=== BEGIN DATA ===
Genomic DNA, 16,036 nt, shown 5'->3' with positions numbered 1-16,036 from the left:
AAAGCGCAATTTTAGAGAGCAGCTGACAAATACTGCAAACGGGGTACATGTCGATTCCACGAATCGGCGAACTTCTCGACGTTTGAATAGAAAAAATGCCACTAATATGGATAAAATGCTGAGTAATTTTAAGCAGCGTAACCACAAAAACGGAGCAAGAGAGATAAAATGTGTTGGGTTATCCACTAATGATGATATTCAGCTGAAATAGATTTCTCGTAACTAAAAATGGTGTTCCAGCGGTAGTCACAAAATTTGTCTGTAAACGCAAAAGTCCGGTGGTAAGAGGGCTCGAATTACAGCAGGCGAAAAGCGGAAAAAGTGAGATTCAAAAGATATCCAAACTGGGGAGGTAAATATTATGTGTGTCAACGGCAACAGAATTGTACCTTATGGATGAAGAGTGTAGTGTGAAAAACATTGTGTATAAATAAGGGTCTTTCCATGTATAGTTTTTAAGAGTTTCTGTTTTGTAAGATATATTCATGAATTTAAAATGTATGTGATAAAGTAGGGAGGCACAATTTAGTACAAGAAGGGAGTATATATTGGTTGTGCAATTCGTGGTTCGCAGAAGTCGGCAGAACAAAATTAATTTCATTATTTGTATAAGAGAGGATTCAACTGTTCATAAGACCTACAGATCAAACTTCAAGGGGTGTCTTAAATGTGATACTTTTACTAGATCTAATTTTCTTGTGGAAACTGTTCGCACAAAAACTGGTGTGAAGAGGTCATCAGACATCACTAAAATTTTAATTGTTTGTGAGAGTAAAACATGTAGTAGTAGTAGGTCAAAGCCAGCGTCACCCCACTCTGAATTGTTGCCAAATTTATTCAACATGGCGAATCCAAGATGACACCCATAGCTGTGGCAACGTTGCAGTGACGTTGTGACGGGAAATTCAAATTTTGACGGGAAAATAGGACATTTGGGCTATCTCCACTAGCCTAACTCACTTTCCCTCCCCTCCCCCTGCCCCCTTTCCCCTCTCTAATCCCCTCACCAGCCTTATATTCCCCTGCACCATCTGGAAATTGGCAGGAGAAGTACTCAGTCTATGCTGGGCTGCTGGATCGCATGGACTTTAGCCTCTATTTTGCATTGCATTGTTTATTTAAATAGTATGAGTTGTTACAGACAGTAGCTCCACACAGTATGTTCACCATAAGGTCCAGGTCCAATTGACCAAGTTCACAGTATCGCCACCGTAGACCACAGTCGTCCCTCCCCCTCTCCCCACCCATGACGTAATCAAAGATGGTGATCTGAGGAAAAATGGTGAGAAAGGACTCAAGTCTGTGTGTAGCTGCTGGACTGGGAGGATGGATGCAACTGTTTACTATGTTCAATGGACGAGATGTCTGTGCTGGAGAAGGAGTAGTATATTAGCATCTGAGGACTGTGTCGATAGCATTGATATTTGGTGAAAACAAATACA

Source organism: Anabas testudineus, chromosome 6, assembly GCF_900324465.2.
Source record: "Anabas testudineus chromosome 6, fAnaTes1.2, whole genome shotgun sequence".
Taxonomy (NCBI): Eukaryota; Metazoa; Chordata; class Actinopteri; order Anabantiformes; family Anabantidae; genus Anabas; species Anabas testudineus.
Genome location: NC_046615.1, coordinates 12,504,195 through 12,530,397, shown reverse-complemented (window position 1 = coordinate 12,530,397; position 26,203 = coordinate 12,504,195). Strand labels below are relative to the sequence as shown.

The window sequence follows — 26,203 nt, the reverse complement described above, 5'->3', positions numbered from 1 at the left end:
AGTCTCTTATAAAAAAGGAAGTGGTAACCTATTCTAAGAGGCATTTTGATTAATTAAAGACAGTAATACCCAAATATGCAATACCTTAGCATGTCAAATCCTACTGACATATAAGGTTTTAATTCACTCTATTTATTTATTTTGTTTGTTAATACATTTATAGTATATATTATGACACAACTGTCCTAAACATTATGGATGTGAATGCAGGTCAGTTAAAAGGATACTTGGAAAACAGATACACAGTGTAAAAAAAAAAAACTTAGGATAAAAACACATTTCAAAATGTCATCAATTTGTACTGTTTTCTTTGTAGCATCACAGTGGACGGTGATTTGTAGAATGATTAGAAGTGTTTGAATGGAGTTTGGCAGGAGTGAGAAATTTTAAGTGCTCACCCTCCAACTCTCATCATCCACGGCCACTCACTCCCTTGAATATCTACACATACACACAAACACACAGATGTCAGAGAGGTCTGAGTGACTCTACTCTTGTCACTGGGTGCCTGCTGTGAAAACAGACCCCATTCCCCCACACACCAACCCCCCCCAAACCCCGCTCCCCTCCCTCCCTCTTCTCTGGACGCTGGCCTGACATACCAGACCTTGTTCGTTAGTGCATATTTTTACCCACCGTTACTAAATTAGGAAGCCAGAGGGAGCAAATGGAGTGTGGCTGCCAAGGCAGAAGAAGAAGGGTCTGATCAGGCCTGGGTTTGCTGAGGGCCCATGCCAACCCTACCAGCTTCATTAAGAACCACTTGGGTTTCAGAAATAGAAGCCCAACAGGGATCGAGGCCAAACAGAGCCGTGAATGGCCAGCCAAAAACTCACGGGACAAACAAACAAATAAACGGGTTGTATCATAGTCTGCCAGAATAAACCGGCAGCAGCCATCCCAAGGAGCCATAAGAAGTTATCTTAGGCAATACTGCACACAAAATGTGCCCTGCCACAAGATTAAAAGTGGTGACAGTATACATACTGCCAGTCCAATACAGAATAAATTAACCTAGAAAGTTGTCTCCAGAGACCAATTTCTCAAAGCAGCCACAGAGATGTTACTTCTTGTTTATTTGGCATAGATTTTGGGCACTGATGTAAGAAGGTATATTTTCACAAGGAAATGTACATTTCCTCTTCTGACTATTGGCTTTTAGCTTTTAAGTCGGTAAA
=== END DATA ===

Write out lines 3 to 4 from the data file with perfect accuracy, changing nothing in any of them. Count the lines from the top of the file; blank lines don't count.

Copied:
Source organism: Anabas testudineus, chromosome 6, assembly GCF_900324465.2.
Source record: "Anabas testudineus chromosome 6, fAnaTes1.2, whole genome shotgun sequence".